We’d been open for about a month when I received an email request for a booking. Now I’m one of those people who usually doesn’t know the exact date; a vague idea, yes and the day of the week, no problem but the exact date, no. I rely on my good old-fashioned wall calendar and my phone. So when this request came in for the 7th of May I thought it was soon but I didn’t immediately clock just how soon.
We’d had seven guests in our first month who’d all been word-of-mouth and friends of friends which was a great, and gentle, start. We’d also taken a couple of bookings for the summer through a booking site but this was to be the first time receiving complete strangers booked through the internet. The date was the 6th of May. Quick realisation…the booking was for the next day!
Giselle and Norman were travelling around Europe from Argentina. They’d been on the road for several weeks and were exhausted. They wanted to chill out and relax for a while. I was very excited and very nervous. How exotic that our first unknown guests were from so far away. It turned out they weren’t just from Argentina, but from the far south of Patagonia. This was exactly why I wanted to run a gîte!
So I accepted the booking, prepared the apartment in record time and waited for their arrival. Giselle spoke excellent English but she retired to bed and we didn’t see her for the first three days. Norman was a bit stuck. He wasn’t so tired, clearly wanted to do things but couldn’t speak any French or English. On top of this the weather was unspeakably foul and unseasonal, pouring with rain and cold. We’d turned off the (underfloor) heating a few weeks before and couldn’t restart it as it takes days to warm up, so I had to provide space heaters. Normally in May we should be handing out pool towels and providing charcoal for the barbeque!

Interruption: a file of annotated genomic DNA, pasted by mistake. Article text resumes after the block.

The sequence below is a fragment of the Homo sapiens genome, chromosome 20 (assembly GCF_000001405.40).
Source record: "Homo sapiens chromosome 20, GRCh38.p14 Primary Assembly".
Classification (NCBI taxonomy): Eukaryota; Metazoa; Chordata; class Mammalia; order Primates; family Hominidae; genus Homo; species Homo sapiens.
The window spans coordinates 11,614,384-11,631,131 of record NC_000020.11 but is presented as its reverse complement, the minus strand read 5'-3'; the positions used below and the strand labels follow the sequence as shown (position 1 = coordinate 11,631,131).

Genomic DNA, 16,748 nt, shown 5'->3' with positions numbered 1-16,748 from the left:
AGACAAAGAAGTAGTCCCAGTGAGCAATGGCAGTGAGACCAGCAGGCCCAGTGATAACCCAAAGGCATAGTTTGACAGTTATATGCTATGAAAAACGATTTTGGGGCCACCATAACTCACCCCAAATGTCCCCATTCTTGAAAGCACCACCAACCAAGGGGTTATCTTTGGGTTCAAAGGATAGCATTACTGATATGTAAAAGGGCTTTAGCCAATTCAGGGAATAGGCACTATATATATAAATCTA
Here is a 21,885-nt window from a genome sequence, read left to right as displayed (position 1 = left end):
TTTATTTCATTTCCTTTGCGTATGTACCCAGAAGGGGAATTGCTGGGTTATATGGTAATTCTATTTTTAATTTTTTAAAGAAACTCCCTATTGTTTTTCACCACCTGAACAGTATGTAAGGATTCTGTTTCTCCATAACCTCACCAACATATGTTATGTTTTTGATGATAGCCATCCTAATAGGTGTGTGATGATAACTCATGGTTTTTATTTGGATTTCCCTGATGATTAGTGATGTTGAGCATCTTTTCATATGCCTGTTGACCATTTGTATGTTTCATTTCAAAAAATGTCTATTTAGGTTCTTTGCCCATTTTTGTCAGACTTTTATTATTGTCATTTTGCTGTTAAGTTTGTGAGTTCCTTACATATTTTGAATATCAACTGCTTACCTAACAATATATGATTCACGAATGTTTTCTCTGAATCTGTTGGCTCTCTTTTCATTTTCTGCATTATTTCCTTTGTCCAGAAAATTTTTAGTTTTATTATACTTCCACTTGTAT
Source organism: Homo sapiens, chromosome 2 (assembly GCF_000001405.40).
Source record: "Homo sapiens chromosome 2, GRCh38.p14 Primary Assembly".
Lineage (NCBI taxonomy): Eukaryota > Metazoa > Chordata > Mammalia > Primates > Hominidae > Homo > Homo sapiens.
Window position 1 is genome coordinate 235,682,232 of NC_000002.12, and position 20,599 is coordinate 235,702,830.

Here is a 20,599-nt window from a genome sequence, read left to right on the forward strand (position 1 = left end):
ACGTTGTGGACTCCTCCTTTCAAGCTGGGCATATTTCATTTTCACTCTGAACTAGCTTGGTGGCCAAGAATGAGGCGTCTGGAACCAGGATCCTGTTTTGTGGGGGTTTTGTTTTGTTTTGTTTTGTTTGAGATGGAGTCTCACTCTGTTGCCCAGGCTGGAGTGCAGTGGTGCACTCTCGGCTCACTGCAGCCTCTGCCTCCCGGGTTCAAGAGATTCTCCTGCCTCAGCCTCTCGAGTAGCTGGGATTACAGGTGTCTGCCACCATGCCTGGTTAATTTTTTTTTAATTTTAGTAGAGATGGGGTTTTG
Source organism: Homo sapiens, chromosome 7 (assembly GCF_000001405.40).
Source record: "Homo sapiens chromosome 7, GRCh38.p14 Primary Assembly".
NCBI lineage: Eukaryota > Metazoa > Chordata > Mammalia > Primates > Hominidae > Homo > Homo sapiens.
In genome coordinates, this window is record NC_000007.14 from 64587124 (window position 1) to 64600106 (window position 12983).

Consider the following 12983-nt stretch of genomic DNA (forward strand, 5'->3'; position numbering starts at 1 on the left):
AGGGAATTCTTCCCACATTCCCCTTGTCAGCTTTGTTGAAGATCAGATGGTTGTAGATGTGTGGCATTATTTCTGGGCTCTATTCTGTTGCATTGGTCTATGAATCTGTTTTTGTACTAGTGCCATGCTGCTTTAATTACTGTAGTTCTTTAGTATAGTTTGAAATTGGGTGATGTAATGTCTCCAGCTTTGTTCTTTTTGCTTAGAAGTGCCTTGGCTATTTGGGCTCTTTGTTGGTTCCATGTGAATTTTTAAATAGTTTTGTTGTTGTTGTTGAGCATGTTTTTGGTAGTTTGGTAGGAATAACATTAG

Norman couldn’t watch TV owing to language problems so we searched through all our DVDs to find films in Spanish or with Spanish subtitles. It’s amazing how few films bought in France or UK have Spanish subtitles. Hungarian, Icelandic, Arabic, Finnish and Dutch were the top scorers but amongst our hundreds of films we could only find about 5 of any use to him. He helped us plant a hedge of oleander in the pouring rain and we communicated with lots of smiles and offers of cerveza. It was a little surreal but lots of fun.
Finally Giselle resurfaced and we had a great evening sharing travellers tales and getting to know each other a little. It turned out she was a jazz singer and Norman an estate agent used to selling properties about the size of the Alpes-Maritimes! I have such fond memories of our first “web” guests.
Here’s what they said in the Visitors Book: “Hemos pasado una estadia maravillosa. Muchisimas gracias por su generosa hospitalidad. Un abrazo grande!” Spanish subtitles: “We had a wonderful stay. Thank you very much for your generous hospitality. Big hug!” (Thank goodness for Google Translate!)
You didn’t have your iPad 2 years ago Catherine, so I guess you didn’t read all my posts!!!!
How did I miss this one two years ago? Quite a test for you but of course you rose to the occasion
Hi Rin, since that first internet booking about 80% are from unknowns. The rest are word-of-mouth, repeat guests and followers/fans on Facebook and Twitter. As for “exotic” countries, we’ve had guests from Ukraine, Estonia, Brazil, NZ & Singapore amongst many other countries. I love the variety we get! Thanks for commenting. 😀
What a success story, how many more internet bookings have you had and have they been from anywhere more exotic?